One of the first things you must learn about all people is personal space. For a child with a behavioral, social, or emotional disorder, personal space will become your ally or your enemy, depending on how well you understand it.
I like to picture an invisible bubble surrounding every person I encounter. These bubbles are different sizes, based on the owner of the bubble. Some people have small personal bubbles: they thrive off of pats on the back, hugs, holding hands, etc. Others own extra-large bubbles: to them, affection is shown through words, giving space, and respecting strict boundaries. Of course many individuals fall somewhere in the middle.
How big is your personal bubble? How close can someone come to you before you begin to feel uncomfortable? Which types of physical touch are calming to you, and which produce anxiety or tension?
Personal bubbles are determined by three main factors: 1. Individual Personality, 2. Culture of Origin, and 3. Past Experience.
This one is pretty straight-forward. Some people are very touchy-feely; others are not. It’s crucial to be aware of a child’s personal bubble space. Watch for non-verbal signs and cues. Often a student who enjoys physical touch will initiate that sort of relationship. Do they often give you hugs throughout the day? Do they want to hold your hand when they are upset or afraid? Do they lean toward you as if for reassurance or comfort?
Others will be the opposite. Do they cringe when you try to pat them on the back, or when you touch their desk? Do they seem to keep their distance? For some students, this is more comfortable. Physical closeness will NOT reassure these children, but will instead trigger anxiety-based behaviors.
The best method is to ask first, and let a child invite you in to his or her bubble. An example of this would be: “You seem upset. Do you want me to sit next to you?” or “If you feel you need a hug, let me know.” or “Will it help for me to give you more space right now?”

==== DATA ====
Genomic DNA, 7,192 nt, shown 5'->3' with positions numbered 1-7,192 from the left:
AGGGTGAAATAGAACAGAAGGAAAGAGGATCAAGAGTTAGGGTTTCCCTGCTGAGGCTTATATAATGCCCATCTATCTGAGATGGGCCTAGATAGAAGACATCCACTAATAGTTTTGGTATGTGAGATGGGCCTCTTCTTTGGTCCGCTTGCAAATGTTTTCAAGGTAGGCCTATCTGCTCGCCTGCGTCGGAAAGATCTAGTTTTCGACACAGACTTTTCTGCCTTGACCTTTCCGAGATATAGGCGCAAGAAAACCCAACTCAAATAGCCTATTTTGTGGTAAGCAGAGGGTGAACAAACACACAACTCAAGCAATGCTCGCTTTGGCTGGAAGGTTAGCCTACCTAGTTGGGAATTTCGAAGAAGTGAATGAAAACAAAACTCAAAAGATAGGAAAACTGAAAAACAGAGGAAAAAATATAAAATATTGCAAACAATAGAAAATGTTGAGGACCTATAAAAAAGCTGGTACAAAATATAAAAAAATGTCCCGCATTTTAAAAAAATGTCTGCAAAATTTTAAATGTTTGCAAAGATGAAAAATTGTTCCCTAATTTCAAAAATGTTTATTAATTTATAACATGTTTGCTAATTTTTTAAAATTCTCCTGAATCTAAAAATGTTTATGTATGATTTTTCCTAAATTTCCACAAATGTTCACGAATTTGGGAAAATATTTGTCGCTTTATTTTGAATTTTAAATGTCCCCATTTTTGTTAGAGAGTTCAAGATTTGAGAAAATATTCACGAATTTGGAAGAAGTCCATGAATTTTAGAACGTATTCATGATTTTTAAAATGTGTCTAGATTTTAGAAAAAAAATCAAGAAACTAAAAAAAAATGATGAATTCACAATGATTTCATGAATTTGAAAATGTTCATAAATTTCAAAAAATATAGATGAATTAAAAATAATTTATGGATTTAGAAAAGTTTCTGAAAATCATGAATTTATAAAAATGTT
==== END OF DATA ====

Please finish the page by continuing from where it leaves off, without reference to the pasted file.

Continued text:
Think again of your own personal space, then imagine someone much bigger than yourself invading that space. That is how a child feels when we invade their bubble!
Culture of Origin
We live in an extremely diverse society. This is both a gift and a challenge, as it is natural for humans to place their own cultural expectations on people around them. We must remember that we do not know the cultural background of each new person we meet.
Children grow up in two layers of culture: the culture of society, and the culture of family.
Societies around the world view personal space differently. In some places, it is normal and expected to shake someone’s hand when you meet them; in others, a kiss on the cheek is an everyday experience; in still other cultures, even looking straight into the eyes of a new acquaintance may be an insult. If you are working with a child of another nationality, take time to research that nation. What are their cultural norms?
One cultural piece that I see overlooked often is the touching of hair/heads. Many, many people around the world–and especially African-Americans–consider hair as an intimate part of the body. It can be belittling and insulting to stroke a child’s hair or pat a child on the head. ALWAYS ASK FIRST, and respect the child’s response! Understand that certain parts of the body hold different meanings based on where a person is from.
The second layer of culture is that of family. Some families are more physically affectionate than others. A child who is used to getting high-fives or pats on the back at home may expect the same from you as a natural expression. On the other hand, a child who is used to only receiving verbal praise at home, or who is less connected to certain family members, may expect only verbal praise from you. Again, the way to avoid confusion is simply to know the child, and to ask first: Can I give you a high-five for that?
Unfortunately, many children in today’s world have experienced more than they deserve. Even at very young ages, many have been exposed to death, violence, physical abuse, sexual abuse, trauma, divorce, and much more. All of these circumstances have a massive effect on a child’s mind and how they view their world.
Although this is the saddest aspect of “the bubble theory” to consider, it is also the most important. It is so easy to act in a way that will trigger a child’s traumatic memories. Standing a certain way, using a certain tone of voice, touching a certain part of their body. For example, you may tap a child on the arm; this may have been a place where a family member struck them, a sexual perpetrator first caressed them, or their first spot of impact in a serious car accident. Be aware of what you’re doing and how a child is reacting. Again, always ask.
If I can stress one thing over and over, it’s this:
A CHILD’S NO MEANS NO.
If you are engaging in horseplay, a game of tag, a dance break, a teaching moment, a disciplinary moment–IT DOES NOT MATTER. If a child says no, it means no. Failing to respect that “no” is continuing the cycles that are triggering this child. Disregarding their “no” shows them that they cannot trust you, and that their consent is not valuable, when in actuality, it is.
When in doubt, adopt a “hands-off” policy. There are many other ways to show children that you care.
Ask questions. Be observant. Get to know the children in your life. Listen to them. Show them that you are a truly safe place.
Respect the bubbles!